Here at Hackaday, we are big proponents of using the best tool for the job (or making your own tool if required). But when all you know how to use is Java, everything looks object-oriented. Bad jokes aside, it is important to have many tools at your disposal to allow you to choose wisely. Why not spend a few minutes with [No Boilerplate] and understand the basics of Rust?
The focus of the video is to go through as much Rust as possible and teach you how to read it. The idea is that rather than work your way from basic concepts, [No Boilerplate] will go over the vast majority of what you’ll see in a Rust-based program. Whether you’re coming from an object-oriented, functional, or just plain C-based background; you’ll feel comfortable since he makes an effort to compare to what you already know. Some of Rust’s more unique features are covered such as mutability, scope, matching, and strings. However, lifetimes, closures, and traits were left out to keep the video short. These topics are covered in an excellent blog post by [Faster than lime] which this video was based on.
There is gathering momentum around the idea of adding Rust to the Linux kernel. Why exactly is that a big deal, and what does this mean for the rest of us? The Linux kernel has been just C and assembly for its entire lifetime. A big project like the kernel has a great deal of shared tooling around making its languages work, so adding another one is quite an undertaking. There’s also the project culture developed around the language choice. So why exactly are the grey-beards of kernel development even entertaining the idea of adding Rust? To answer in a single line, it’s because C was designed in 1971, to run on the minicomputers at Bell Labs. If you want to shoot yourself in the foot, C will hand you the loaded firearm.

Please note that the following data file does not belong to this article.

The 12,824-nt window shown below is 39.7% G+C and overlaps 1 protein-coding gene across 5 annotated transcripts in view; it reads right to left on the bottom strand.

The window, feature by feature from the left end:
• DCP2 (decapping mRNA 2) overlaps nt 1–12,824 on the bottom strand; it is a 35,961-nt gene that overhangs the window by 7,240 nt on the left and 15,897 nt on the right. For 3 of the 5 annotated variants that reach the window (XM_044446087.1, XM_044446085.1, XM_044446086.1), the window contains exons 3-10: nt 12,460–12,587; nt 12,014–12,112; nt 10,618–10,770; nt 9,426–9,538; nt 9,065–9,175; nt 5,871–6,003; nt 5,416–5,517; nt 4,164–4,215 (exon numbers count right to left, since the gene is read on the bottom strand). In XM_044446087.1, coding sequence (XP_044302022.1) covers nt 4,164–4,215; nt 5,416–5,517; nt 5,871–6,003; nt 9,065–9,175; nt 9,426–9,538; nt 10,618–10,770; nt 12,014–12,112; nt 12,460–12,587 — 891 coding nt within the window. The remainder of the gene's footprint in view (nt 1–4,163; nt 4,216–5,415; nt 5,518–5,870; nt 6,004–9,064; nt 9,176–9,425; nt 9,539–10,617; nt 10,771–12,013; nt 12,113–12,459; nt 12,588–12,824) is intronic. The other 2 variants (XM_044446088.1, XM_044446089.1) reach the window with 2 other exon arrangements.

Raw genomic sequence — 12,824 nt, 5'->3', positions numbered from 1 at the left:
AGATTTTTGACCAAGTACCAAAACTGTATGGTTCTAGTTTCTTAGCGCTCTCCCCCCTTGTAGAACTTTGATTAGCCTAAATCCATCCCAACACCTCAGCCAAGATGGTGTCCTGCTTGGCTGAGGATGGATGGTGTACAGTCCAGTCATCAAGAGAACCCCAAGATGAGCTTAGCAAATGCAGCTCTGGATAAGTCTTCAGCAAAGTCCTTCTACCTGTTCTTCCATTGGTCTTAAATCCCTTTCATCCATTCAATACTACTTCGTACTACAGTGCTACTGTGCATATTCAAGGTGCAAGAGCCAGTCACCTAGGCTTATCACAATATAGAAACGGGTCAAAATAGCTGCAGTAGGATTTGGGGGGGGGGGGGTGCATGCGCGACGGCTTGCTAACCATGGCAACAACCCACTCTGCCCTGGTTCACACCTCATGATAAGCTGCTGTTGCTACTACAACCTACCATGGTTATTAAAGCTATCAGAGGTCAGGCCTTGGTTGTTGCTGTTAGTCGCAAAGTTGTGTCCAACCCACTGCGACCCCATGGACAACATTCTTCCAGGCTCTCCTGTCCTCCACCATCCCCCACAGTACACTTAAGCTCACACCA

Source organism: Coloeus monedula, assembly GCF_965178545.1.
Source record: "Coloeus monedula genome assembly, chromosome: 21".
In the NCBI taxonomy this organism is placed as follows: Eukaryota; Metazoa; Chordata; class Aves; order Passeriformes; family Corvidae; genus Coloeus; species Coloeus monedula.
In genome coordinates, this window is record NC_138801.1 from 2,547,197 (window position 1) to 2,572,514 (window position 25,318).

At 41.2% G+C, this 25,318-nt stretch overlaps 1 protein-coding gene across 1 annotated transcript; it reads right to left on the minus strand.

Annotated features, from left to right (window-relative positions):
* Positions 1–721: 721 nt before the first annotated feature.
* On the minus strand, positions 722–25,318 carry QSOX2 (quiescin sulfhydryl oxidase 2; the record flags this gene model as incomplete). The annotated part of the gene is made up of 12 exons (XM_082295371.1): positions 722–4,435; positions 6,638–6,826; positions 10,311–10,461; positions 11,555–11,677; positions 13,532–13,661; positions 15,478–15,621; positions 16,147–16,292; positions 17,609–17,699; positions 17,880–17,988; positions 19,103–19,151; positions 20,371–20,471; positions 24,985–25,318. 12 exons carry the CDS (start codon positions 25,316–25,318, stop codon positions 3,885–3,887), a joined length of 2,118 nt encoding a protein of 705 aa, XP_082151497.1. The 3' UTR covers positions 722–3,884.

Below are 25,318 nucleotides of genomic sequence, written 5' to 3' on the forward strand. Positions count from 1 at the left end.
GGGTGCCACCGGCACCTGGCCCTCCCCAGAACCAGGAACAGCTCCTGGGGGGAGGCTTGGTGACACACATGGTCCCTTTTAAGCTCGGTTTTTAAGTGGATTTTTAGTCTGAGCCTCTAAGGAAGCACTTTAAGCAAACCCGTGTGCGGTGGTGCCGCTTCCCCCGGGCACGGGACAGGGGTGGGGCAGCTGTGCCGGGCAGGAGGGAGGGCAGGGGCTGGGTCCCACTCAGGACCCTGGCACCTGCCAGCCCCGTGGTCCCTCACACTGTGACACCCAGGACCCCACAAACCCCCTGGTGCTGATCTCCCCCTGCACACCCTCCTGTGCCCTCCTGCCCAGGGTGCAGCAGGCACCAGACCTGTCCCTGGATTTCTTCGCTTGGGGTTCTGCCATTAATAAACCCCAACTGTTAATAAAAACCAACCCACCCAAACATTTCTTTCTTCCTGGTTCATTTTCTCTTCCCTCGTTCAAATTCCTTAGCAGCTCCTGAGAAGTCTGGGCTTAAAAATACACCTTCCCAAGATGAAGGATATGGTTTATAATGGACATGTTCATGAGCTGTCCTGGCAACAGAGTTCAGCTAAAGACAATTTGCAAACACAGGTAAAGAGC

On the other hand, if you want to write a kernel, C is a great language for doing low-level coding. Direct memory access? Yep. Inline assembly? Sure. Runs directly on the metal, with no garbage collection or virtual machines in the way? Absolutely. But all the things that make C great for kernel programming also make C dangerous for kernel programming.
Now I hear your collective keyboards clacking in consternation: “It’s possible to write safe C code!” Yes, yes it is possible. It’s just very easy to mess up, and when you mess up in a kernel, you have security vulnerabilities. There’s also some things that are objectively terrible about C, like undefined behavior. C compilers do their best to do the right thing with cursed code like i++ + i++; or a[i] = i++;. But that’s almost certainly not going to do what you want it to, and even worse, it may sometimes do the right thing.
Rust seems to be gaining popularity. There are some ambitious projects out there, like rewriting coreutils in Rust. Many other standard applications are getting a Rust rewrite. It’s fairly inevitable that the collection of Rust developers started to ask, could we invade the kernel next? This was pitched for a Linux Plumbers Conference, and the mailing list response was cautiously optimistic. If Rust could be added without breaking things, and without losing the very things that makes Rust useful, then yes it would be interesting. Continue reading “Things Are Getting Rusty In Kernel Land”→